On golden pom-poms

“Richard turned and they plunged into the wild grass and strange bushes, following the stream. By the stream the mimosa was all gold, great gold bushes full of spring fire rising over your head, and the scent of the Australian spring, and the most ethereal of all golden bloom, the plumy, many-balled wattle, and the utter loneliness, the manlessness, the untouched blue sky overhead, the gaunt, lightless gum-trees rearing a little way off, and sound of strange birds, vivid tones of strange, brilliant birds that flit round. Save for that, and for some weird frog-like sound, indescribable, the age-unbroken silence of the Australian bush.


At home, with all the house full of blossom, the fluffy gold wattle-bloom, they sat at tea in the pleasant room, the bright fire burning, eating boiled eggs and toast. And they looked at one another — and Richard uttered the unspoken thought:

“Do you wish you were staying?”

“I— I,” stammered Harriet, “if I had THREE lives, I’d wish to stay. It’s the loveliest thing I’ve EVER known.”

“I know,” he answered, laughing. “If one could live a hundred years. But since one has only a short time —.”

They were both silent. The flowers there in the room were like angel-presences, something out of heaven. The bush! The wonderful Australia.”

~ From Kangaroo by D H Lawrence

Image: An unusual wattle I saw today at the Royal Botanical Gardens, Melbourne. There are around 1,000 varieties of wattle (acacia or mimosa) in Australia; the Golden Wattle (acacia pycnantha) is the floral emblem of Australia.


11 thoughts on “On golden pom-poms

  1. Lovely bit of prose, so evocative of a particular time and place. Lawrence was such a controversial character, what with all the uproar over “Lady Chatterley’s Lover”. It seems pretty tame now.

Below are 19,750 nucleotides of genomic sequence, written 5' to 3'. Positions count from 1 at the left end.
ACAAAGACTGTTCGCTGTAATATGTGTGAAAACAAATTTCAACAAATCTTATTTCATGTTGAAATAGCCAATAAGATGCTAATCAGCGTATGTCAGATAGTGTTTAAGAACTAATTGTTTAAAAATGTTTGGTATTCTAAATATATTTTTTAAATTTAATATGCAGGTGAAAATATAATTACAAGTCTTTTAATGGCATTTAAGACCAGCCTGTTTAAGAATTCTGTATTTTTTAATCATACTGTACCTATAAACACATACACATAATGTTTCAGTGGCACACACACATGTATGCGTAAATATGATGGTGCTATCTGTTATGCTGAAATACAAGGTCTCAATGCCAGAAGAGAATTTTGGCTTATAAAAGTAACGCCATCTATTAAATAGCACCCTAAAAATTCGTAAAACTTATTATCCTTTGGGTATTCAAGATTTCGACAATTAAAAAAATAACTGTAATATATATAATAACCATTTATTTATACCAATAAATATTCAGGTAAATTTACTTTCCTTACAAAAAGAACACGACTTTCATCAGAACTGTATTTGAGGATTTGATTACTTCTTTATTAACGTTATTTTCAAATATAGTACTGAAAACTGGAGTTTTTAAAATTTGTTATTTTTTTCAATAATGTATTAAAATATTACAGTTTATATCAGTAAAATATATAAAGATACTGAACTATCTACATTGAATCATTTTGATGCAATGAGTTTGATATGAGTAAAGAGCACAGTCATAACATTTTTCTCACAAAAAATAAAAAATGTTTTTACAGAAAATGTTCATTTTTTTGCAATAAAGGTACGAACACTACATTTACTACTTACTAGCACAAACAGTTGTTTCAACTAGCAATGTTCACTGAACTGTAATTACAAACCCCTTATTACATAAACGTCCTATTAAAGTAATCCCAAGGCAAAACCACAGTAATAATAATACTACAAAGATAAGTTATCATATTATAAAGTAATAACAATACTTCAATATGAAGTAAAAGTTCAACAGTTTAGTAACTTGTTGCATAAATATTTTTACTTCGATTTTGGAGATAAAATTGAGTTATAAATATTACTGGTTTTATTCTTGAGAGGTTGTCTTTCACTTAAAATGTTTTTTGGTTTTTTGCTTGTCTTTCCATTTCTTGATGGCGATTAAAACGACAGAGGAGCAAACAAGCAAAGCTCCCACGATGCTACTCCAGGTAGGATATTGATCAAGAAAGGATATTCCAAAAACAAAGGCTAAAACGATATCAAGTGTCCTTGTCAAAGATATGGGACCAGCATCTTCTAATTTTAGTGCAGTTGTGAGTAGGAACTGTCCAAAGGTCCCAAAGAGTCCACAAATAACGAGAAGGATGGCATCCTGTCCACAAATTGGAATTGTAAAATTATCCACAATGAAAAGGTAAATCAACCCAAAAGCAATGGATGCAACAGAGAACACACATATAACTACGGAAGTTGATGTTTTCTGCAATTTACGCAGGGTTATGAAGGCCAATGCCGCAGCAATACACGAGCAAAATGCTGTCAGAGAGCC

I haven’t read “Kangaroo” but I will put it on my list now. Apparently, Lawrence wrote the novel in Sydney and revised it in New Mexico.

    Liked by 1 person

    • Spot on about it being evocative of a certain time and place. I read it a long time ago and I think I remember it felt dated and overwrought, but he does really get the beauty and strangeness and the quality of repelling civilisation of the Australian bush.

      Speaking of Lady Chatterley, I saw a film of it on TV recently and was blown away. I’d love to share the link with you but it only works within Australia. It was a French movie, starring an actress called Marina Hands and made by a female director, Pascale Ferran. It transformed the love of Connie and Mellors into a sublime story of innocence and beauty, and a total absence of puritanical morality. Incredibly candid about the act of love including shots of an erect penis. Best of all, no comeuppance for the woman. The most tender, touching film about what human love could be.


      • I’ve watched the film now and enjoyed it very much, although there is an underlying sadness to it as well. The eroticism definitely benefits from the perspective of the director, I think–the tenderness and vulnerability are there from the first moment. Lawrence’s major themes are given due attention, too–the lack of vitality in the ruling class, closed off from nature and their own essential nature; the energy that resides in the “common man” in spite of the lack of opportunities that box him in. I’m thinking of the scene where the miners emerge from the mine, their faces black with coal dust and the blue eyes of one man looking intensely alive and angry.

        I read the book many years ago and realize now that I wasn’t really capable of understanding the nuances at that time. Thanks again for your recommendation.


      • That’s a great summary of Lawrence’s themes. They’re enduring ones, aren’t they? One could substitute the word “the wealthy” for “ruling class” and “the poor” for the “common man” and it would work today. Or the words “technological class”, “Western world”, “refugees” etc. When human beings get comfortable/wealthy/ostensibly insulated from risk, anaesthetisation sets in.

        What was the sadness you felt? I didn’t get that so much. Because she couldn’t share the kind of love she had with Parkin with her husband?

        What about the scene when he places the baby chick in her hands? Oh. My. My heart turned over with love for her and for him. And the scene with the flowers. Has tenderness ever been portrayed like this?


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